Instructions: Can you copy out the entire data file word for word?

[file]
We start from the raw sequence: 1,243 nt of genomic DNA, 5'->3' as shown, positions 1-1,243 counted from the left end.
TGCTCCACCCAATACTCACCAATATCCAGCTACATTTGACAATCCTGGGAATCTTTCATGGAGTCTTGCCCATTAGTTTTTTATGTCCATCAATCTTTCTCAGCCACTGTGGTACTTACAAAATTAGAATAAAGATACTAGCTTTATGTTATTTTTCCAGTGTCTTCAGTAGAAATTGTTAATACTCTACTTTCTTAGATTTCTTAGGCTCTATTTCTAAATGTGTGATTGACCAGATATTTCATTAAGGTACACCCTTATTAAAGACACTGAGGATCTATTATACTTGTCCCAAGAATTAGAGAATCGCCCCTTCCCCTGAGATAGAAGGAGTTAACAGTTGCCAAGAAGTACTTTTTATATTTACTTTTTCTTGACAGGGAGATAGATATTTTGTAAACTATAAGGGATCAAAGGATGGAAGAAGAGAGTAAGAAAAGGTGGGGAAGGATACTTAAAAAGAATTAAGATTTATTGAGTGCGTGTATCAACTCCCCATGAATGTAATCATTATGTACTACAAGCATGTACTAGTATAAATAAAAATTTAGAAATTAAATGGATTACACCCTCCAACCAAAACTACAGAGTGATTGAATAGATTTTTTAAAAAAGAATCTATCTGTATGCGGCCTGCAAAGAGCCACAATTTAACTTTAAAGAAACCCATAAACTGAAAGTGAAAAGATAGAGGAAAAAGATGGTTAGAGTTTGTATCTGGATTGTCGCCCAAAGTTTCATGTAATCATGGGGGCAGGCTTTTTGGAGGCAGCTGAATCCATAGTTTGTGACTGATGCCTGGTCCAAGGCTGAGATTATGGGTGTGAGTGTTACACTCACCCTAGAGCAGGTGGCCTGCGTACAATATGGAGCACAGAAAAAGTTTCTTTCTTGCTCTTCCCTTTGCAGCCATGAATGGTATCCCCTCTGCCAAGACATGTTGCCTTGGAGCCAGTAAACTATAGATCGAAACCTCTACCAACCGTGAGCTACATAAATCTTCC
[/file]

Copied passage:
We start from the raw sequence: 1,243 nt of genomic DNA, 5'->3' as shown, positions 1-1,243 counted from the left end.
TGCTCCACCCAATACTCACCAATATCCAGCTACATTTGACAATCCTGGGAATCTTTCATGGAGTCTTGCCCATTAGTTTTTTATGTCCATCAATCTTTCTCAGCCACTGTGGTACTTACAAAATTAGAATAAAGATACTAGCTTTATGTTATTTTTCCAGTGTCTTCAGTAGAAATTGTTAATACTCTACTTTCTTAGATTTCTTAGGCTCTATTTCTAAATGTGTGATTGACCAGATATTTCATTAAGGTACACCCTTATTAAAGACACTGAGGATCTATTATACTTGTCCCAAGAATTAGAGAATCGCCCCTTCCCCTGAGATAGAAGGAGTTAACAGTTGCCAAGAAGTACTTTTTATATTTACTTTTTCTTGACAGGGAGATAGATATTTTGTAAACTATAAGGGATCAAAGGATGGAAGAAGAGAGTAAGAAAAGGTGGGGAAGGATACTTAAAAAGAATTAAGATTTATTGAGTGCGTGTATCAACTCCCCATGAATGTAATCATTATGTACTACAAGCATGTACTAGTATAAATAAAAATTTAGAAATTAAATGGATTACACCCTCCAACCAAAACTACAGAGTGATTGAATAGATTTTTTAAAAAAGAATCTATCTGTATGCGGCCTGCAAAGAGCCACAATTTAACTTTAAAGAAACCCATAAACTGAAAGTGAAAAGATAGAGGAAAAAGATGGTTAGAGTTTGTATCTGGATTGTCGCCCAAAGTTTCATGTAATCATGGGGGCAGGCTTTTTGGAGGCAGCTGAATCCATAGTTTGTGACTGATGCCTGGTCCAAGGCTGAGATTATGGGTGTGAGTGTTACACTCACCCTAGAGCAGGTGGCCTGCGTACAATATGGAGCACAGAAAAAGTTTCTTTCTTGCTCTTCCCTTTGCAGCCATGAATGGTATCCCCTCTGCCAAGACATGTTGCCTTGGAGCCAGTAAACTATAGATCGAAACCTCTACCAACCGTGAGCTACATAAATCTTCC